In the process leading to the FY 2000 DOT Appropriations, Congress developed legislative report language that directed the FHWA to carry out an Economic Development Highways Initiative. The language is contained in Senate Report 106-55 and House of Representatives Report 106-355. The Senate report noted that the Committee [on Appropriations] is "...interested in some recent studies that demonstrate the degree of new and sustainable economic development generated by new or substantially improved highway facilities through economically disadvantaged regions. . ." Subsequent discussions with staff of this committee indicated that the 'recent studies' referred to in this language was the Federal Highway Administration (FHWA) report "Linking the Delta Region with the Nation and the World". This FHWA report was completed in 1995 and circulated within the lower Mississippi Delta in 1996 but became more widely known in subsequent years. The House report made funds available for the Initiative. Further correspondence was received from Congress indicating that it was intended that a substantial amount of the work would be for study of US 80 and US 43 in Alabama.
In September 2000, FHWA entered into a contract with KPMG Transportation Group (who subsequently were purchased by AECOM) who in turn, led a consortium of other consultants e.g., Wilbur Smith Associates, Hickling Lewis Brod, ICF Consulting, Louis Berger Group, Wharton Economic Forecasting Associates, Jack Faucett Associates, Parsons Brinckerhoff. In September 2001 Alabama State University, Tuskeegee University, and Stillman College were added to the consortium. The contract involved studies of corridors in the following States: Alabama (1) or (2), California (3) or (4), Louisiana (5) or (6), Montana (7), North Carolina (8), Pennsylvania (9), South Dakota (10), Texas (11) and West Virginia (12).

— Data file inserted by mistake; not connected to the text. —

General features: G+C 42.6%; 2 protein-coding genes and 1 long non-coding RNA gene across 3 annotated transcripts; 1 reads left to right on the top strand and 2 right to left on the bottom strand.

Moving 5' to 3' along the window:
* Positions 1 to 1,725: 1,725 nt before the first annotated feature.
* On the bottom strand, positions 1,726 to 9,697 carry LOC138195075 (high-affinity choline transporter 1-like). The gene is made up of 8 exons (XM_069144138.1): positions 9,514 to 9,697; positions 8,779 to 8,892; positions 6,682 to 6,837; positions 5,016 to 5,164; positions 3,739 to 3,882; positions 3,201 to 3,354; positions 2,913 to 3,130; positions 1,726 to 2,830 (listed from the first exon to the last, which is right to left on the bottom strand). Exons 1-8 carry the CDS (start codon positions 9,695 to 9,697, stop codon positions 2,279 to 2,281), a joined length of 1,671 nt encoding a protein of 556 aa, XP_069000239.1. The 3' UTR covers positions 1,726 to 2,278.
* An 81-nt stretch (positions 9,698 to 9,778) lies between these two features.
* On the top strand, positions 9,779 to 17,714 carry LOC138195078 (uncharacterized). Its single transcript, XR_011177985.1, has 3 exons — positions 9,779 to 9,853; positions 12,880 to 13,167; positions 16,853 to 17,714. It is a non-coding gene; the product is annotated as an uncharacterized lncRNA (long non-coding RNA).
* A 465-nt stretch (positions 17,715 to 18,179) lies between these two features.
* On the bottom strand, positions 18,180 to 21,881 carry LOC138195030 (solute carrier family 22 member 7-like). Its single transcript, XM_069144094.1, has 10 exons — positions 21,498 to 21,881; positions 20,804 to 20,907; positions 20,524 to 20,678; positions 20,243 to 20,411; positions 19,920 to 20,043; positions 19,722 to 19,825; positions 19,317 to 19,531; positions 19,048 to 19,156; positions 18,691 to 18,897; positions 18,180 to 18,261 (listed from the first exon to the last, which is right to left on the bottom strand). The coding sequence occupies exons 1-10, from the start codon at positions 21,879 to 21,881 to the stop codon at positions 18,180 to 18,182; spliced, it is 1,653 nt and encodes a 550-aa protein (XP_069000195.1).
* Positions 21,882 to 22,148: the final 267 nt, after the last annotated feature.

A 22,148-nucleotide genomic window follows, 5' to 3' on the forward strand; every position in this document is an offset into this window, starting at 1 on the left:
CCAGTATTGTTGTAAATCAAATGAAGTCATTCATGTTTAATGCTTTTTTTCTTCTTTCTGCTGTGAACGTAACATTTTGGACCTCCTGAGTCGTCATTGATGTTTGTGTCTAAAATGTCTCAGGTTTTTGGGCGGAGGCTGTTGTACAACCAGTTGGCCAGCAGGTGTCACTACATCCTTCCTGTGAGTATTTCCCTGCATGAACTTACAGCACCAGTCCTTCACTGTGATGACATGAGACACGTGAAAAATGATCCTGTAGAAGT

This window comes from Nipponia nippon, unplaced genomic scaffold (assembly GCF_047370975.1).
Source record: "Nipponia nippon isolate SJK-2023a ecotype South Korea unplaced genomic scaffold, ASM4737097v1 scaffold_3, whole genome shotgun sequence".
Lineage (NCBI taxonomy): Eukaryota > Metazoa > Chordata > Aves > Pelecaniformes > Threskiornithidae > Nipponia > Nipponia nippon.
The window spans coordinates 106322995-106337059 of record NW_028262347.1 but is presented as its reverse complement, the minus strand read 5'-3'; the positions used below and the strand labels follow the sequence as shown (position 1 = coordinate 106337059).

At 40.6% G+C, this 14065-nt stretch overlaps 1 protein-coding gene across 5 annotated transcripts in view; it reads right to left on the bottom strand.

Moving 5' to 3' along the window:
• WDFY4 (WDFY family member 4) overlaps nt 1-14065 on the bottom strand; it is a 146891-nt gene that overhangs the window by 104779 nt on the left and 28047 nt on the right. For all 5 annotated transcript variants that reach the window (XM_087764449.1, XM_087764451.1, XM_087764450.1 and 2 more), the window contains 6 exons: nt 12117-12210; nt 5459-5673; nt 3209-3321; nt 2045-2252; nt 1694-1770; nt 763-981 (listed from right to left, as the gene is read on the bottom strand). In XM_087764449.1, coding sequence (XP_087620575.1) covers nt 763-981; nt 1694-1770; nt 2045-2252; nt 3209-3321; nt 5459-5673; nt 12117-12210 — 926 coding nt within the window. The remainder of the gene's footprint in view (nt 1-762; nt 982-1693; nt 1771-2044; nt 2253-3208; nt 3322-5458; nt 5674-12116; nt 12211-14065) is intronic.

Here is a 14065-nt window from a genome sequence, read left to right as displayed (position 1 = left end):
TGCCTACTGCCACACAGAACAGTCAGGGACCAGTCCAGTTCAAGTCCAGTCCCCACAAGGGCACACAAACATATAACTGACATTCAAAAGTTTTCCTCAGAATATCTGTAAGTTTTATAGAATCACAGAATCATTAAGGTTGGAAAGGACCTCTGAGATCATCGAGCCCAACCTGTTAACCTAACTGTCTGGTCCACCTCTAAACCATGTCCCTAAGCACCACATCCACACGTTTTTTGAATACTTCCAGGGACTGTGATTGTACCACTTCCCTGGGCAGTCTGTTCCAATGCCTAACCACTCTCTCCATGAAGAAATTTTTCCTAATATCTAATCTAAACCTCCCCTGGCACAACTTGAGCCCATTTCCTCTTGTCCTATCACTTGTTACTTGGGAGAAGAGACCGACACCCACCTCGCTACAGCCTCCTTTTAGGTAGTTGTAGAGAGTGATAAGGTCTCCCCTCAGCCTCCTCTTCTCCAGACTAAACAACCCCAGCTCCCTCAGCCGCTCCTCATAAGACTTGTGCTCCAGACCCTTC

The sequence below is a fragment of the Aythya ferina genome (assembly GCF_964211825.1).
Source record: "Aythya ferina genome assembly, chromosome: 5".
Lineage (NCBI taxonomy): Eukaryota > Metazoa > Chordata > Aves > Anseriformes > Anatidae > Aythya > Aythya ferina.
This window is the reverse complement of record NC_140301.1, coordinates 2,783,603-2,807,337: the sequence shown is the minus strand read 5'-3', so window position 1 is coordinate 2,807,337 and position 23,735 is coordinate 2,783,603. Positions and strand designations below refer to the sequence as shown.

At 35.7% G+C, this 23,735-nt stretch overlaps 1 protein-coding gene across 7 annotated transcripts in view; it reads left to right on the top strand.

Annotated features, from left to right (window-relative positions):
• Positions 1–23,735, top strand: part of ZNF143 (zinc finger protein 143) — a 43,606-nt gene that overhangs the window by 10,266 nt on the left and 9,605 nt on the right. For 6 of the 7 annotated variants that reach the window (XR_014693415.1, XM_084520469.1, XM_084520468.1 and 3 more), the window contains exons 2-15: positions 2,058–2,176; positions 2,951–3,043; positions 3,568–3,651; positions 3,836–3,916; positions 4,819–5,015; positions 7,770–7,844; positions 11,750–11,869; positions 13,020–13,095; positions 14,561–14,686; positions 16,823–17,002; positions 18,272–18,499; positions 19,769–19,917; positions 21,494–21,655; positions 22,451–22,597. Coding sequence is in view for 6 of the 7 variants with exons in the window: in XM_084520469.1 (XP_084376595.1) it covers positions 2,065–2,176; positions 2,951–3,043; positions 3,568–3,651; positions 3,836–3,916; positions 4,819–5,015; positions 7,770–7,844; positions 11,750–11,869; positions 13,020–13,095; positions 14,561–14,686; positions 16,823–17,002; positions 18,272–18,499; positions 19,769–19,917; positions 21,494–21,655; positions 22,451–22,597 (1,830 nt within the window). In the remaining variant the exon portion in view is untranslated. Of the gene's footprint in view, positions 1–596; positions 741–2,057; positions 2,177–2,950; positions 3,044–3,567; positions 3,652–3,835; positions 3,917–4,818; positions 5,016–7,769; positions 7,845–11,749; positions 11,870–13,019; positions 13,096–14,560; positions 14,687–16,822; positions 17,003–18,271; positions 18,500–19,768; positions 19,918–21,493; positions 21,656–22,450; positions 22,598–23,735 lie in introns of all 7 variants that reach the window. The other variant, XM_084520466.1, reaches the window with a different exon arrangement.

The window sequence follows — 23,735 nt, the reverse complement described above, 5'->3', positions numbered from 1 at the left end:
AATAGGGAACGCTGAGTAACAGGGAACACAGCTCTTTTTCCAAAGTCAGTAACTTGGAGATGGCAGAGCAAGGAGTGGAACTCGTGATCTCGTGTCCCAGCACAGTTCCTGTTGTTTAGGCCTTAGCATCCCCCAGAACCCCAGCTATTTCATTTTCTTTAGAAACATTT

Click on a study area (number) to see a discussion of issue(s) in that area.
The studies are to be carried out in consultation with advisory committees in each State. The committees may be comprised of local officials representing portions of the corridor, officials of the State Department of Transportation and officials from the FHWA Division Office in the State.
A workshop was held in Montgomery, Alabama in August 2003 with attendees from most of the corridors including several elected officials including a U.S. Congressman. A selection of quotes and images from the study has also been collected.
The overall purpose of this work is to further refine the FHWA understanding of the economic development potential of certain highway corridors. The work may also result in development of supporting documentation associated with the statewide planning and/or NEPA process related to such corridors. Additionally, the work may provide necessary data for the FHWA analysis of future legislative proposals relating to Economic Development Highways and to the impact of highway improvements on economic growth, interstate commerce, and regional availability of well paying jobs. The work is to be completed by the spring of 2004. Several hundred federal, state and local officials (several dozen of these latter officials were elected mayors, commissioners, tribal officers, etc.) gave their time to advise the FHWA headquarters in the studies listed below. The FHWA deeply appreciates the contribution of all these officials.
Final contractor reports for individual corridors are available here. The FHWA considers the reports to be factual and to factually represent the views of the local agencies cited in the report. However, opinions and recommendations in the report are not necessarily those of the FHWA, nor does anything in the report constitute a policy, standard or specification of the FHWA.